Tagged in: LB

Los Angeles Chargers LT Rashawn Slater (torn biceps) out for season, LB Joey Bosa (groin) week-to-week

Left tackle Rashawn Slater and edge rusher Joey Bosa are among the Los Angeles Chargers players who suffered significant injuries in a lopsided Week 3 loss to the Jacksonville Jaguars.

Slater will miss the remainder of the season after tearing his left biceps tendon and Bosa will be sidelined indefinitely because of a groin injury, as per coach Brandon Staley.

“It’s going to be a tough loss for us,” Staley said about Slater, the Bolts’ 13th overall pick in 2021 who earned Pro Bowl recognition as a rookie last season. “We’re going to make sure over the next couple of days that we put good contingency plans in place.”

Staley stated he was unclear if Bosa would be placed on injured reserve. “He’ll probably be week-to-week,” Staley said. Wide receiver Jalen Guyton also will be sidelined for the remainder of the season after suffering a torn anterior cruciate ligament late in the fourth quarter.

“It’s a tough one, he was playing a good game,” Staley said of Guyton, a fourth-year pro who in a reserve role had two catches for 64 yards.

Storm Norton, who lost a training camp competition with Trey Pipkins III for the right tackle job, took over at left tackle when Slater left the game in the third quarter. Veteran linebacker Kyle Van Noy and edge rusher Chris Rumph II took over for Bosa.

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With the 38-10 loss to the Jaguars, the Chargers fell to 1-2, and now prepare for back-to-back road match at Houston and Cleveland.

Staley expressed confidence that despite losing multiple key players, several other starters who have been dealing with injury issues, including quarterback Justin Herbert, were holding steady, if not improving.

“Not setbacks at the game,” Staley stated of Herbert, who completed 25 of 45 passes for 297 yards and a touchdown, with an interception and lost sack fumble, while playing through fractured rib cartilage suffered 10 days earlier.

A day removed from leaving Herbert in the game late in the fourth quarter, down 20 points, Staley would not go so far as to say he regretted leaving the Pro Bowl quarterback in the game, but indicated that moving forward, a different decision would be made.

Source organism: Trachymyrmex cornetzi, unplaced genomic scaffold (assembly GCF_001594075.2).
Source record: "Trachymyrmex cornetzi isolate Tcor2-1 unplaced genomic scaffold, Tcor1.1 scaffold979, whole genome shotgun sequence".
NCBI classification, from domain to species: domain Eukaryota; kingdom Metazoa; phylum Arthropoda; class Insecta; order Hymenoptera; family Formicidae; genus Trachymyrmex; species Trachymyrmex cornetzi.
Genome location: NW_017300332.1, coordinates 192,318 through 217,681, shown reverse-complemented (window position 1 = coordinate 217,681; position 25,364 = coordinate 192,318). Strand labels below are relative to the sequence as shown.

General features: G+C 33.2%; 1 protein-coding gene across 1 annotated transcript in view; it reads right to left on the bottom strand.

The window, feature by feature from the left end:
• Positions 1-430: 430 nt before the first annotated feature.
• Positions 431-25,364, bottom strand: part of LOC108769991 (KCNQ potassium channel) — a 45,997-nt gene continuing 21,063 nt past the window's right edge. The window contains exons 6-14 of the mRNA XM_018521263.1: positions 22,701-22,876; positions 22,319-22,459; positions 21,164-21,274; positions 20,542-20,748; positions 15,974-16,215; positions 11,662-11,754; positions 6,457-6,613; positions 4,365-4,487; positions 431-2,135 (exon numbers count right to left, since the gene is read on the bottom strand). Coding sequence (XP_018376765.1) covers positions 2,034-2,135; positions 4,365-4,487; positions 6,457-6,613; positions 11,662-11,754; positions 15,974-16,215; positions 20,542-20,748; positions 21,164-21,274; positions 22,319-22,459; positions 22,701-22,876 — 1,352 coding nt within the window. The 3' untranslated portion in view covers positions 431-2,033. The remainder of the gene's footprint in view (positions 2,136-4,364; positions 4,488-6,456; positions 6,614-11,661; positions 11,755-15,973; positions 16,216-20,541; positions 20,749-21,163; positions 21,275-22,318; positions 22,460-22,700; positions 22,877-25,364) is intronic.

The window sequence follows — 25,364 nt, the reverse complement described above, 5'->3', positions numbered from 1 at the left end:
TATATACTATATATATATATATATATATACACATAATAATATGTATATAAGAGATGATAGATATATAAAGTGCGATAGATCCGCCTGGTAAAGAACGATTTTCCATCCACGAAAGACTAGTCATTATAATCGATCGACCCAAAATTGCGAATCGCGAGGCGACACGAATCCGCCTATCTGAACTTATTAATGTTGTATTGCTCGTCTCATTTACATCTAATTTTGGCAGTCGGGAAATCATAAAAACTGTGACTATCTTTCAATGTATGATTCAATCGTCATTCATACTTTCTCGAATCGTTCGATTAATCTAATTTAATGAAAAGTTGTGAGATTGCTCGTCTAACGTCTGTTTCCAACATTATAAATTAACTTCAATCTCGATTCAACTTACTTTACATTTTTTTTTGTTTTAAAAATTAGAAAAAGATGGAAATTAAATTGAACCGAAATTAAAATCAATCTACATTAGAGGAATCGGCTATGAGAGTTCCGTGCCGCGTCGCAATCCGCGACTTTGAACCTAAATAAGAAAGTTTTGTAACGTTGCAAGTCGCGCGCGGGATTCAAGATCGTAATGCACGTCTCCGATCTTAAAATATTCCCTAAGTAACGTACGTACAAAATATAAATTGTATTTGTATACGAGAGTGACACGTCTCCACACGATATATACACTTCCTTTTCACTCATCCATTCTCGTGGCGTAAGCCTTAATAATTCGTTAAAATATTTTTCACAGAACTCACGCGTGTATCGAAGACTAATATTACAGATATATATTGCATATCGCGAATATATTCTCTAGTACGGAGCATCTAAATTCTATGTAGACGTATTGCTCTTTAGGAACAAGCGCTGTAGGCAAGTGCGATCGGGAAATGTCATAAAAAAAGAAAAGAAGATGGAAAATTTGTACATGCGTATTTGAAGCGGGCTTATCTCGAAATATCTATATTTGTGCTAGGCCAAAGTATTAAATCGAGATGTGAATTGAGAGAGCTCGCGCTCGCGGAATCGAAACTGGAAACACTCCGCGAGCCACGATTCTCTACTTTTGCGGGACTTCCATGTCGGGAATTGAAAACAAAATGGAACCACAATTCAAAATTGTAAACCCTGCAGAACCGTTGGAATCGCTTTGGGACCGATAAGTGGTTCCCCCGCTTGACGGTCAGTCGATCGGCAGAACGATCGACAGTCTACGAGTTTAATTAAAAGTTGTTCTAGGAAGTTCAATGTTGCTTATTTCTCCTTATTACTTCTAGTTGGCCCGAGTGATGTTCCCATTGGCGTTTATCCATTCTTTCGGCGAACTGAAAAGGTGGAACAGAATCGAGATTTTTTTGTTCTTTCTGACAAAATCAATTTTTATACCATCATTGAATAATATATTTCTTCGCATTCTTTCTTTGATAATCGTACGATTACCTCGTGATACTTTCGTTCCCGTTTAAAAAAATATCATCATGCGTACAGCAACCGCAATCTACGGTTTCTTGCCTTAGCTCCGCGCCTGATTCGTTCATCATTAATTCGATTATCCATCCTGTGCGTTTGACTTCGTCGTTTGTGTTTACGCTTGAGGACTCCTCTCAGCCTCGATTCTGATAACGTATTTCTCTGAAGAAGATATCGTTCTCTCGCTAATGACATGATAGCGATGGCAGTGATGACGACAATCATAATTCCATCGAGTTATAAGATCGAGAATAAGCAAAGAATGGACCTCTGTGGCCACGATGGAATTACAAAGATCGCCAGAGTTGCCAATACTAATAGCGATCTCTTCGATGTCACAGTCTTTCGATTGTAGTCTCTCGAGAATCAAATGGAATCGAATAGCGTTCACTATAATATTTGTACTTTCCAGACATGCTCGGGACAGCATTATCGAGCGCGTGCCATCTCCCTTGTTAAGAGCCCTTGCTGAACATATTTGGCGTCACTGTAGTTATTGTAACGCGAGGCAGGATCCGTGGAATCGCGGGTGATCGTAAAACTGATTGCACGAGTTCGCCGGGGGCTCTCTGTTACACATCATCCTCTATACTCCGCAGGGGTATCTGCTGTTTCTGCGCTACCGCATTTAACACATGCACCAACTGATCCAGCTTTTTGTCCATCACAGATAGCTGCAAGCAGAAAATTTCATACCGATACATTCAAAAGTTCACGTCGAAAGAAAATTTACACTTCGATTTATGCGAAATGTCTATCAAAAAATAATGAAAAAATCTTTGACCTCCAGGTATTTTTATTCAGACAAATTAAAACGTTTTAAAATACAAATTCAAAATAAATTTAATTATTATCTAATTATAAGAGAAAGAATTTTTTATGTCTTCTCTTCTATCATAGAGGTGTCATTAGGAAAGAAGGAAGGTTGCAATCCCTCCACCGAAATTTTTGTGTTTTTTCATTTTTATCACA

“It definitely was my decision to keep him out there,” Staley said, adding later, “If I had to do it again or if I have to do it again, I need to make sure that I communicate to Justin [that] in a tough circumstance like that when you’re behind, that you’ve already done enough. I look forward to that next time, but in that moment, I don’t regret how we went through that together.”

Herbert told reporters after the game he stayed in the game because he “just didn’t want to quit on the team.”

Staley said that Pro Bowl center Corey Linsley, who was inactive Sunday because of a knee issue, was improving and expressed optimism that he would return to practice, along with receiver Keenan Allen, who has been sidelined the last two games because of a hamstring injury.

And Staley provided some clarification in regard to the situation surrounding cornerback J.C. Jackson, their marquee offseason free agent acquisition. Jackson underwent ankle surgery last month and was sidelined for the season opener, but played 100% of the snaps in Week 2 before he was inactive again Sunday.

Staley said Jackson had “inflammation” inside his ankle, but that there was “nothing structural.” “Just making sure that he doesn’t go out there and have something else happen,” Staley said. “There was just some inflammation that we were taking a look at and again, just being cautious looking at the long term.”

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Pittsburgh Steelers LB T.J. Watt doesn’t need surgery, expected to miss six weeks

Doctors determined Tuesday afternoon that the Pittsburgh Steelers’ T.J. Watt does not surgery on his torn pectoral and the star pass-rusher is expected to miss about six weeks, a source told ESPN’s Adam Schefter.

Watt, who suffered the injury on Sunday in a 23-20 overtime triumph over the Cincinnati Bengals, had sought out second and third opinions on the injury.

Watt on Tuesday tweeted a gif of Arnold Schwarzenegger’s Terminator character saying “I’ll be back.”

Steelers coach Mike Tomlin stated earlier Tuesday that the organization was “encouraged” about the injury outlook for the reigning Defensive Player of the Year.